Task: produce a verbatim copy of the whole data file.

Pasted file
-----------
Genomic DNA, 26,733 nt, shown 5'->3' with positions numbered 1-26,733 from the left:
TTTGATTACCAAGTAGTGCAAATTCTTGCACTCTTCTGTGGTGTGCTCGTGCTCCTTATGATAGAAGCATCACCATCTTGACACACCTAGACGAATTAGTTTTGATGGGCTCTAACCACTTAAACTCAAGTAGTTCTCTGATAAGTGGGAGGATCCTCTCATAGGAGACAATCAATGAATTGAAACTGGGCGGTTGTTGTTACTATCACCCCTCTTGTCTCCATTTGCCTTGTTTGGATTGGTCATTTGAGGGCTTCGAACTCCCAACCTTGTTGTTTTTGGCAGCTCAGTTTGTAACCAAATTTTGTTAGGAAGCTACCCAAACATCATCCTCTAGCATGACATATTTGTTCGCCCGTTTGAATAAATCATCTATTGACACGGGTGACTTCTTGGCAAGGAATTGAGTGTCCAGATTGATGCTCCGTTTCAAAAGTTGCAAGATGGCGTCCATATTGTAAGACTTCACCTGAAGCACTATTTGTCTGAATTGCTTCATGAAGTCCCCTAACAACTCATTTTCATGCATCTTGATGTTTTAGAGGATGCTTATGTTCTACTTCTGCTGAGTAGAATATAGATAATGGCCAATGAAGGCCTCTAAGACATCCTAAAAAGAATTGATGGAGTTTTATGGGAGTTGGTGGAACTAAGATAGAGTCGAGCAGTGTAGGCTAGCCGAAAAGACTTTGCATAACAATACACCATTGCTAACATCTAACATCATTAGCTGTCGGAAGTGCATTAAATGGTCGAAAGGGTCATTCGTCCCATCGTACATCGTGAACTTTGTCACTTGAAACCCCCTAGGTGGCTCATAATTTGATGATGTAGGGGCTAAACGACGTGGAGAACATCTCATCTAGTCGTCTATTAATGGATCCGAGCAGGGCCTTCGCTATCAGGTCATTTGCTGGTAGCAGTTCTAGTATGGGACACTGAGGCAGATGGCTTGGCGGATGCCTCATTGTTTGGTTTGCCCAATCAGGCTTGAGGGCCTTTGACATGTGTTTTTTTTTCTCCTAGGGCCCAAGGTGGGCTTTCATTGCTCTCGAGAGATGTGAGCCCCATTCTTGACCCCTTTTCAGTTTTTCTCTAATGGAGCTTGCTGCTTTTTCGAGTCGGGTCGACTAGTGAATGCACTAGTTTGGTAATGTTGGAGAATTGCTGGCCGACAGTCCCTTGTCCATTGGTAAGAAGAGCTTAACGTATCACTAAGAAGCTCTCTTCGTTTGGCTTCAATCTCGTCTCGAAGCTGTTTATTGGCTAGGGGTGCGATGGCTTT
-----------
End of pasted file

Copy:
Genomic DNA, 26,733 nt, shown 5'->3' with positions numbered 1-26,733 from the left:
TTTGATTACCAAGTAGTGCAAATTCTTGCACTCTTCTGTGGTGTGCTCGTGCTCCTTATGATAGAAGCATCACCATCTTGACACACCTAGACGAATTAGTTTTGATGGGCTCTAACCACTTAAACTCAAGTAGTTCTCTGATAAGTGGGAGGATCCTCTCATAGGAGACAATCAATGAATTGAAACTGGGCGGTTGTTGTTACTATCACCCCTCTTGTCTCCATTTGCCTTGTTTGGATTGGTCATTTGAGGGCTTCGAACTCCCAACCTTGTTGTTTTTGGCAGCTCAGTTTGTAACCAAATTTTGTTAGGAAGCTACCCAAACATCATCCTCTAGCATGACATATTTGTTCGCCCGTTTGAATAAATCATCTATTGACACGGGTGACTTCTTGGCAAGGAATTGAGTGTCCAGATTGATGCTCCGTTTCAAAAGTTGCAAGATGGCGTCCATATTGTAAGACTTCACCTGAAGCACTATTTGTCTGAATTGCTTCATGAAGTCCCCTAACAACTCATTTTCATGCATCTTGATGTTTTAGAGGATGCTTATGTTCTACTTCTGCTGAGTAGAATATAGATAATGGCCAATGAAGGCCTCTAAGACATCCTAAAAAGAATTGATGGAGTTTTATGGGAGTTGGTGGAACTAAGATAGAGTCGAGCAGTGTAGGCTAGCCGAAAAGACTTTGCATAACAATACACCATTGCTAACATCTAACATCATTAGCTGTCGGAAGTGCATTAAATGGTCGAAAGGGTCATTCGTCCCATCGTACATCGTGAACTTTGTCACTTGAAACCCCCTAGGTGGCTCATAATTTGATGATGTAGGGGCTAAACGACGTGGAGAACATCTCATCTAGTCGTCTATTAATGGATCCGAGCAGGGCCTTCGCTATCAGGTCATTTGCTGGTAGCAGTTCTAGTATGGGACACTGAGGCAGATGGCTTGGCGGATGCCTCATTGTTTGGTTTGCCCAATCAGGCTTGAGGGCCTTTGACATGTGTTTTTTTTTCTCCTAGGGCCCAAGGTGGGCTTTCATTGCTCTCGAGAGATGTGAGCCCCATTCTTGACCCCTTTTCAGTTTTTCTCTAATGGAGCTTGCTGCTTTTTCGAGTCGGGTCGACTAGTGAATGCACTAGTTTGGTAATGTTGGAGAATTGCTGGCCGACAGTCCCTTGTCCATTGGTAAGAAGAGCTTAACGTATCACTAAGAAGCTCTCTTCGTTTGGCTTCAATCTCGTCTCGAAGCTGTTTATTGGCTAGGGGTGCGATGGCTTT